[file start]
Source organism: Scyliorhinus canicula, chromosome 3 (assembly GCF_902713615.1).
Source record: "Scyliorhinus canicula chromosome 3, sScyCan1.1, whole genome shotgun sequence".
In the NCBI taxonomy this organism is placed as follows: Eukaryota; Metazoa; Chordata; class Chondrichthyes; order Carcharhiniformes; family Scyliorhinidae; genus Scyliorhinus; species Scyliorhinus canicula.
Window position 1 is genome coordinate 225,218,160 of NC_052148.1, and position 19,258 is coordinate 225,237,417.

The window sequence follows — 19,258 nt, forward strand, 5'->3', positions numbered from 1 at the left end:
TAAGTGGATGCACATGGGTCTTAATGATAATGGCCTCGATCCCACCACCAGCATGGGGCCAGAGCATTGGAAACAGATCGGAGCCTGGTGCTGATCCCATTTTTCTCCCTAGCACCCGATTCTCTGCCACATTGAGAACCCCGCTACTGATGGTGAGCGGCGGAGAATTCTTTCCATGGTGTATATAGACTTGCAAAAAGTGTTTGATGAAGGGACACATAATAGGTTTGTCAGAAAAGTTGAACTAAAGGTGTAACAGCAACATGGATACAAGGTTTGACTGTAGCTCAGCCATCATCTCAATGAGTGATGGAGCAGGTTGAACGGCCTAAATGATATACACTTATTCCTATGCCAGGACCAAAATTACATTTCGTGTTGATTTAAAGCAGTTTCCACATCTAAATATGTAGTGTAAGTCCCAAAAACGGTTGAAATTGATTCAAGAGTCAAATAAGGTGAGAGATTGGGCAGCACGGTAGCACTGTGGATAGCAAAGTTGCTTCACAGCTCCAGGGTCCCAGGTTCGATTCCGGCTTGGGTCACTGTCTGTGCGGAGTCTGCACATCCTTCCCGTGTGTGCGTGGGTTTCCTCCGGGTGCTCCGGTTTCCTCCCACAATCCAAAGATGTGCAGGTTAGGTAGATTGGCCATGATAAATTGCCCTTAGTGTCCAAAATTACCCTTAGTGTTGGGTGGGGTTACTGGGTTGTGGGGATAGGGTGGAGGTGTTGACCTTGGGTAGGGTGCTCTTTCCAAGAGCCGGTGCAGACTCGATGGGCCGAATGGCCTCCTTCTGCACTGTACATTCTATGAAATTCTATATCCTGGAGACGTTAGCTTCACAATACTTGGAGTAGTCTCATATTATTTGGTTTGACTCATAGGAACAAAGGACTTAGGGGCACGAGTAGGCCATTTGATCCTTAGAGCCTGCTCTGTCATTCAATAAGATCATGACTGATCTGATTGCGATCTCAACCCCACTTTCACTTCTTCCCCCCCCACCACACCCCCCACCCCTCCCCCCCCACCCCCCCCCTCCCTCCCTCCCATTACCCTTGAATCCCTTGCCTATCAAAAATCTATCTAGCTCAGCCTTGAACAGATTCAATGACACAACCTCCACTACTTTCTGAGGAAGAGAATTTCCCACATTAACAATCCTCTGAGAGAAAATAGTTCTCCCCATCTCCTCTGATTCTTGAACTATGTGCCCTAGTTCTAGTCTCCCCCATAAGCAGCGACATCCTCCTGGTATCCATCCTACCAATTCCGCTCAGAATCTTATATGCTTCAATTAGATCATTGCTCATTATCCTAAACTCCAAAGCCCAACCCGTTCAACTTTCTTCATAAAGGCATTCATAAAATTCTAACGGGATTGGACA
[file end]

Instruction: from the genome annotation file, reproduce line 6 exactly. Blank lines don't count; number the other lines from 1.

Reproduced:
TAAGTGGATGCACATGGGTCTTAATGATAATGGCCTCGATCCCACCACCAGCATGGGGCCAGAGCATTGGAAACAGATCGGAGCCTGGTGCTGATCCCATTTTTCTCCCTAGCACCCGATTCTCTGCCACATTGAGAACCCCGCTACTGATGGTGAGCGGCGGAGAATTCTTTCCATGGTGTATATAGACTTGCAAAAAGTGTTTGATGAAGGGACACATAATAGGTTTGTCAGAAAAGTTGAACTAAAGGTGTAACAGCAACATGGATACAAGGTTTGACTGTAGCTCAGCCATCATCTCAATGAGTGATGGAGCAGGTTGAACGGCCTAAATGATATACACTTATTCCTATGCCAGGACCAAAATTACATTTCGTGTTGATTTAAAGCAGTTTCCACATCTAAATATGTAGTGTAAGTCCCAAAAACGGTTGAAATTGATTCAAGAGTCAAATAAGGTGAGAGATTGGGCAGCACGGTAGCACTGTGGATAGCAAAGTTGCTTCACAGCTCCAGGGTCCCAGGTTCGATTCCGGCTTGGGTCACTGTCTGTGCGGAGTCTGCACATCCTTCCCGTGTGTGCGTGGGTTTCCTCCGGGTGCTCCGGTTTCCTCCCACAATCCAAAGATGTGCAGGTTAGGTAGATTGGCCATGATAAATTGCCCTTAGTGTCCAAAATTACCCTTAGTGTTGGGTGGGGTTACTGGGTTGTGGGGATAGGGTGGAGGTGTTGACCTTGGGTAGGGTGCTCTTTCCAAGAGCCGGTGCAGACTCGATGGGCCGAATGGCCTCCTTCTGCACTGTACATTCTATGAAATTCTATATCCTGGAGACGTTAGCTTCACAATACTTGGAGTAGTCTCATATTATTTGGTTTGACTCATAGGAACAAAGGACTTAGGGGCACGAGTAGGCCATTTGATCCTTAGAGCCTGCTCTGTCATTCAATAAGATCATGACTGATCTGATTGCGATCTCAACCCCACTTTCACTTCTTCCCCCCCCACCACACCCCCCACCCCTCCCCCCCCACCCCCCCCCTCCCTCCCTCCCATTACCCTTGAATCCCTTGCCTATCAAAAATCTATCTAGCTCAGCCTTGAACAGATTCAATGACACAACCTCCACTACTTTCTGAGGAAGAGAATTTCCCACATTAACAATCCTCTGAGAGAAAATAGTTCTCCCCATCTCCTCTGATTCTTGAACTATGTGCCCTAGTTCTAGTCTCCCCCATAAGCAGCGACATCCTCCTGGTATCCATCCTACCAATTCCGCTCAGAATCTTATATGCTTCAATTAGATCATTGCTCATTATCCTAAACTCCAAAGCCCAACCCGTTCAACTTTCTTCATAAAGGCATTCATAAAATTCTAACGGGATTGGACA